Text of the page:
investigation shows its absence (outcomes (7) and (8)), for f5 - extract oil without seismic investigation (outcomes f

(9) and (10)), for j6 - abandon seismic investigation and oil extraction (outcome (11)). Assume that the manager evaluate utilities for various actions taken at various states of the nature. We consider the next expenditures and profits for outcomes estimation: =((9179.86,9279.86, 9369.86;1),(0.7,0.8,0.9;^),

Z = ((37016.44,37116.44,37216.44;1), (0.7,0.8,0.9;1)), Z = ((18548237.19,

uwell—drilling uprofit

18578237.19,18598237.19;1),(0.7,0.8,0.9;1)). Thus the outcomes values for alternatives are the following: (Outcome (1)): the profit from oil selling - the expenditures on seismic investigation - the expenditures on welldrilling Z= Z - Z - Z = ((13928677.89, 13938677.89, 13939677.89), (0.7,0.8,0.9;1)); Outcome

° u1 uprofir useismic uwell-drillmg 7 V "

(2)): the profit from oil selling - the expenditures on seismic investigation - the expenditures on well-drilling Z = 0 - Z - Z = - ((4619559.3,4639559.3, 4658559.3), (0.7,0.8,0.9;1)); (Outcome (3)): the loss from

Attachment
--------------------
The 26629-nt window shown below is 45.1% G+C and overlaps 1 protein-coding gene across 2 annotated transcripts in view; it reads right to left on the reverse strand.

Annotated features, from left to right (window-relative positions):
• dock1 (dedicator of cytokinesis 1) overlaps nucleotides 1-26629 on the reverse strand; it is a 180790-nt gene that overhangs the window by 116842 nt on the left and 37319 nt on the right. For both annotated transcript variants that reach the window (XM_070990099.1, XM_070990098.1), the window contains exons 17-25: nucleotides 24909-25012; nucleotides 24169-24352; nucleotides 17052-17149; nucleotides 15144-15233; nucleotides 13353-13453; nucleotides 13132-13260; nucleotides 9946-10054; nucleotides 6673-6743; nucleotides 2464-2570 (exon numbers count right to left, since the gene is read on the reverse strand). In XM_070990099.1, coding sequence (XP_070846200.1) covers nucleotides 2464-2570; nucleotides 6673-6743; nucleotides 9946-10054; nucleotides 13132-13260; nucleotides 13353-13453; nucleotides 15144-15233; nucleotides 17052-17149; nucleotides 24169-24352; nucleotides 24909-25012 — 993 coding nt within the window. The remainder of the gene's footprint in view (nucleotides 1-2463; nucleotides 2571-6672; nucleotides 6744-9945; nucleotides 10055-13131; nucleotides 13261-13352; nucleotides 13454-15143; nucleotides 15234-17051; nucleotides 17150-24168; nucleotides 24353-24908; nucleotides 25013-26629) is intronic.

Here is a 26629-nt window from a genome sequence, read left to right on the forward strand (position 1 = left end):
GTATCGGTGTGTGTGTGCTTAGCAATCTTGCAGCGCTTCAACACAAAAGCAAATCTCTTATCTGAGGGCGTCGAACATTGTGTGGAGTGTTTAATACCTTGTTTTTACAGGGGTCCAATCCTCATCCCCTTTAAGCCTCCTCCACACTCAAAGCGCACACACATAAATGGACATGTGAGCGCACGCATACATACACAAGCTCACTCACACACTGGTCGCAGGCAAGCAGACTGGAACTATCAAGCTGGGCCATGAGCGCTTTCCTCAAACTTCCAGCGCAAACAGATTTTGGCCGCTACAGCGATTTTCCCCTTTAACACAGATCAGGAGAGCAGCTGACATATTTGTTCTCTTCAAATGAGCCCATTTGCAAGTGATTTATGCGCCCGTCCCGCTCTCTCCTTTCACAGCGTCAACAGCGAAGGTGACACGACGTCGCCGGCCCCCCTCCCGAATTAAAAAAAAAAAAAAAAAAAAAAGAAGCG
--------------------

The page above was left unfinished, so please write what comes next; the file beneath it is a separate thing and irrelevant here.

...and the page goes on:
u2 useismic uwell -drilling

oil non-selling - the expenditures on seismic investigation Z^ = —Zu -Zu =- ((194661.05,195061.05, 195351.05), (0.7,0.8,0.9;1)); (Outcome (4)): the expenditures on seismic investigation Zu^ = ~ZUi_ =-((91791.8, 92791.8, 93691.8;1),(0.7,0.8,0.9;1)); (Outcome (5)): the profit from oil selling - the expenditures on seismic investigation - the expenditures on well-drilling Z - Z - Z - Z -

^ 1 ^ u5 uprofir useismic uwell -drilling